One of the nice things about staying in campgrounds is getting to eat outside (a) when the weather is nice and (b) when the CG provides a decent picnic table. The stars do not always align to make this a daily event, but we try. Here we find My Lovely Bride admiring the grilled chicken, sweet potato and salad we threw together ($29.95 per person in town, most likely, and wine not included) for a few bucks at home.
We are also closer to nature when we are in campgrounds, since many are located near woods, lakes and meadows. We would otherwise have missed watching this family of Canada geese (Branta canadensis) out for an evening stroll, had we been in our house watching TV.
While in Santa Barbara, we dropped in at the mission, founded by the Franciscan order in 1786. The capilla (chapel) is shown here, and below are a few images from the cemetery and garden. Known as the Queen of the Missions, Santa Barbara is a solemn place, and just walking around for an hour allowed us to feel some of the history and religious dedication that permeates this holy site. (Joyce, thanks for the loan of your wide angle lens for most of the shots on this page.)
This tiny grave was that of a young boy, only 29 days old when he died in 1866.
I love California, especially the mountains and coastline. Dedicated readers know that I poke fun at several states, Minnesnowta first of all, but you can’t knock California’s weather… well, except for the ongoing drought, and some locals here might say that isn’t the fault of any human being, except maybe all those nasty conservatives in Flyover Land driving RVs and SUV’s. (Whoops, I qualify on all three of those counts!) But just so you know, one of the problems with water here is that the population of California has doubled since 1975, but because of the state’s protection of a few tiny fish and snails, there haven’t been any new reservoirs built since then to store water for times when it doesn’t rain enough. Like now. So hundreds of millions of gallons of precious water are allowed to run from the mountains into the sea unimpeded, and Jerry Brown, AKA Governor Moonbeam, wants to institute a $10,000 fine for any citizen wasting water. (Of course, it might not apply to Hollywood glitterati, but this is California, after all.)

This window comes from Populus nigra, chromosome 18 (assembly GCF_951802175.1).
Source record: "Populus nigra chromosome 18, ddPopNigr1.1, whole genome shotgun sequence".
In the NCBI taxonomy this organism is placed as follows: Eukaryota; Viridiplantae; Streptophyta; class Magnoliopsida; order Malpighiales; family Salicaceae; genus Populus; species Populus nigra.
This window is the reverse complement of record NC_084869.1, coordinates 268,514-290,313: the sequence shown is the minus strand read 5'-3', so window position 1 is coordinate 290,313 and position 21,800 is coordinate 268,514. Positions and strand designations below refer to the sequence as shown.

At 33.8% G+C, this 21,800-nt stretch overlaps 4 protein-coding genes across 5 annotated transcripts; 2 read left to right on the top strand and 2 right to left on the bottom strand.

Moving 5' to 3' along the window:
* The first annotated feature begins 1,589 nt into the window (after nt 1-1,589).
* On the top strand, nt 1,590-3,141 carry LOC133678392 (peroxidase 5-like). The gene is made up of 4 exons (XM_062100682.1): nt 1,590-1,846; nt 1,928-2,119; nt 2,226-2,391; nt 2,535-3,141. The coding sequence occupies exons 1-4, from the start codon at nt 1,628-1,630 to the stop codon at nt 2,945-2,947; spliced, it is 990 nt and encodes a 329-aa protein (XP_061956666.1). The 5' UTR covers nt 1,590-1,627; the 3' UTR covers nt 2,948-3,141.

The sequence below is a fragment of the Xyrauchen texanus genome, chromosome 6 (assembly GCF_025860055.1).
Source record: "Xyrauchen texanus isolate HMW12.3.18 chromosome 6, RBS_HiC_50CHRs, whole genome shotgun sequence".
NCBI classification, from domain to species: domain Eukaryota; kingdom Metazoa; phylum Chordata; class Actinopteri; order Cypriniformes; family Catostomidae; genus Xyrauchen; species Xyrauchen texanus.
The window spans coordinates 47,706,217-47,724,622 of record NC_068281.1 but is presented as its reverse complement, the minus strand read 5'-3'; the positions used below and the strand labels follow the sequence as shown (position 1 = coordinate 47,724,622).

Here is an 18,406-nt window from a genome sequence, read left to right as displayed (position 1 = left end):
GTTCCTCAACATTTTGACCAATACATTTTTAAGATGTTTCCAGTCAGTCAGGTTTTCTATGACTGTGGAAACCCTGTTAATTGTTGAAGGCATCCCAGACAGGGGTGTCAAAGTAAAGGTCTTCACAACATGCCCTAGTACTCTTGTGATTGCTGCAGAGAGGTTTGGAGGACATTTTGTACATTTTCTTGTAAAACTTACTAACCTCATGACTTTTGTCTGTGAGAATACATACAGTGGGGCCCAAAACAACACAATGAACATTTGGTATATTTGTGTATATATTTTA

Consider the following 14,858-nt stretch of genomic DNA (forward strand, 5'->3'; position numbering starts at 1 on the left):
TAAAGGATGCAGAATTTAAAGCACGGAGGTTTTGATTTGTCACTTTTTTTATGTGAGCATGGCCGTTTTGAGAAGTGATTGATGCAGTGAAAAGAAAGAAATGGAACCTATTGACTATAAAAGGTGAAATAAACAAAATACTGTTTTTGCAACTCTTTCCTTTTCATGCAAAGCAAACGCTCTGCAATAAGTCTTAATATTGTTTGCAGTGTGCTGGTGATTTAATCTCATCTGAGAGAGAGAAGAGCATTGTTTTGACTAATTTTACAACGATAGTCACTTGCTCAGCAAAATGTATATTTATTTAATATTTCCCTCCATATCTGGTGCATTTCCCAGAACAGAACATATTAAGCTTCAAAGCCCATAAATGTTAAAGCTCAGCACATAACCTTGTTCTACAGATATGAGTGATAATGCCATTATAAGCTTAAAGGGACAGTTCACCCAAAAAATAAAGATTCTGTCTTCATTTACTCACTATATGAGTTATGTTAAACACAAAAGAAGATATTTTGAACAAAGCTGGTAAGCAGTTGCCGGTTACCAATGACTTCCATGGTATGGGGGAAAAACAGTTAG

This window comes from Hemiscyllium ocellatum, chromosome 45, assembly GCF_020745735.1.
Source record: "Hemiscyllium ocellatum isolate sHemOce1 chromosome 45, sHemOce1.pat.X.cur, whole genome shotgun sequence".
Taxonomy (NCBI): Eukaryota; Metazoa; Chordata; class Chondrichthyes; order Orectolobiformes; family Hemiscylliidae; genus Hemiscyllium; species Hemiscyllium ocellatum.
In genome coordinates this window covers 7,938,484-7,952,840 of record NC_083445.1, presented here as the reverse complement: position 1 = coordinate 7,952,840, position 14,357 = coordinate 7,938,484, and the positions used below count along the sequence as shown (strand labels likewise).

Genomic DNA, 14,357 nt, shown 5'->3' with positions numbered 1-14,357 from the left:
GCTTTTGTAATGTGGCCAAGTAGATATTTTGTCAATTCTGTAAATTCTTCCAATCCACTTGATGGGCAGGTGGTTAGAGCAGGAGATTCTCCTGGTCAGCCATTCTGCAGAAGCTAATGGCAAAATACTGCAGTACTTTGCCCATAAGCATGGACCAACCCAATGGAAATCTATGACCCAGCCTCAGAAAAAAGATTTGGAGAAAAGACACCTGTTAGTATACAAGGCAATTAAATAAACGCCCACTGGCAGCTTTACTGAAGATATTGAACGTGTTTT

We were personally impacted by Governor Moonbeam’s declaration of a state of emergency for water usage when we visited Hearst Castle, the opulent palace (is that redundant?) of newspaper magnate William Randolph Hearst. We walked into the entrance and saw signs stating that the restrooms were closed to conserve water, and that visitors should use the porta-pottis lined up in the parking lot.
Okay, so we marched over and found that all 25 honeyhuts were locked with padlocks. “Sweetheart, isn’t that interesting? Can you hold it for four hours?” Seems the state of California had closed the toilets and forgotten to provide the staff of the state park with keys for the porta-pottis. (Does anyone remember the bureaucratic incompetence of the old Soviet Union? Methinks the People’s Republic of California may have imported some administrators and planners from Moscow…)
Also known as Casa Grande, Hearst Castle itself was very impressive. As the great man said, “I would like to build something up on the hill at San Simeon. I get tired of going up there and camping in tents, I’m getting a little old for that. I’d like to get something that would be more comfortable.” Judging from the front door, it looks like he got his wish…
While the outside of Casa Grande appeared magnificent, the interior rooms were quite understated… well, maybe if you lived in Versailles or Buckingham Palace. We actually found most of the castle dreary, and decided that if we ever had half the money in the world, our castle on a hill would be more airy and bright than Hearst’s.
Suzanne found the indoor pool even more interesting. If there hadn’t been a guard there, she might have gone in for a dip.
I convinced My Lovely Bride not to get arrested at Hearst castle by promising to take her to an overlook on the Pacific Coast Highway, California Highway 1. The coast here is striking, and we would have driven up to Big Sur, but coaches larger than 30 feet in length are generally not permitted on that section of highway, which has numerous hairpin turns and narrow sections.
This was our last look at the Pacific Ocean for awhile. The next leg of our journey would take us inland, up to Paso Robles, where we would meet some friends for lunch and maybe stop in at a vineyard or two for some wine tasting. “Oh, are there vineyards and wineries in Paso Robles? Who knew?”